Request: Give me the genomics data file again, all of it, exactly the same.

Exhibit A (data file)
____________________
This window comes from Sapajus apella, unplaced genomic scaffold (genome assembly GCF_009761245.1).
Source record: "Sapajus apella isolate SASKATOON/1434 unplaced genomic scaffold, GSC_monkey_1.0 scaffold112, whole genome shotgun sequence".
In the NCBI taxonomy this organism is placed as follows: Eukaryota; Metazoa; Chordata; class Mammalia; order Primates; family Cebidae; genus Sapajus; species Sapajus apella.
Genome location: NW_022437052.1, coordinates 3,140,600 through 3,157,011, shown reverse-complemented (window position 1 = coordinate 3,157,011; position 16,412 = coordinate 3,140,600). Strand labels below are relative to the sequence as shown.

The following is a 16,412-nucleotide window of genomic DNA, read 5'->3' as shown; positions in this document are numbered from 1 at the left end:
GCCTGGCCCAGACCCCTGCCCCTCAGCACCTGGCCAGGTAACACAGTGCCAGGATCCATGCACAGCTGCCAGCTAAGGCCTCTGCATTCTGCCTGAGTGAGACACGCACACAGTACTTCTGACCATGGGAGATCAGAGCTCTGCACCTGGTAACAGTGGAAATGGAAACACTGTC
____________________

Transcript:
This window comes from Sapajus apella, unplaced genomic scaffold (genome assembly GCF_009761245.1).
Source record: "Sapajus apella isolate SASKATOON/1434 unplaced genomic scaffold, GSC_monkey_1.0 scaffold112, whole genome shotgun sequence".
In the NCBI taxonomy this organism is placed as follows: Eukaryota; Metazoa; Chordata; class Mammalia; order Primates; family Cebidae; genus Sapajus; species Sapajus apella.
Genome location: NW_022437052.1, coordinates 3,140,600 through 3,157,011, shown reverse-complemented (window position 1 = coordinate 3,157,011; position 16,412 = coordinate 3,140,600). Strand labels below are relative to the sequence as shown.

The following is a 16,412-nucleotide window of genomic DNA, read 5'->3' as shown; positions in this document are numbered from 1 at the left end:
GCCTGGCCCAGACCCCTGCCCCTCAGCACCTGGCCAGGTAACACAGTGCCAGGATCCATGCACAGCTGCCAGCTAAGGCCTCTGCATTCTGCCTGAGTGAGACACGCACACAGTACTTCTGACCATGGGAGATCAGAGCTCTGCACCTGGTAACAGTGGAAATGGAAACACTGTC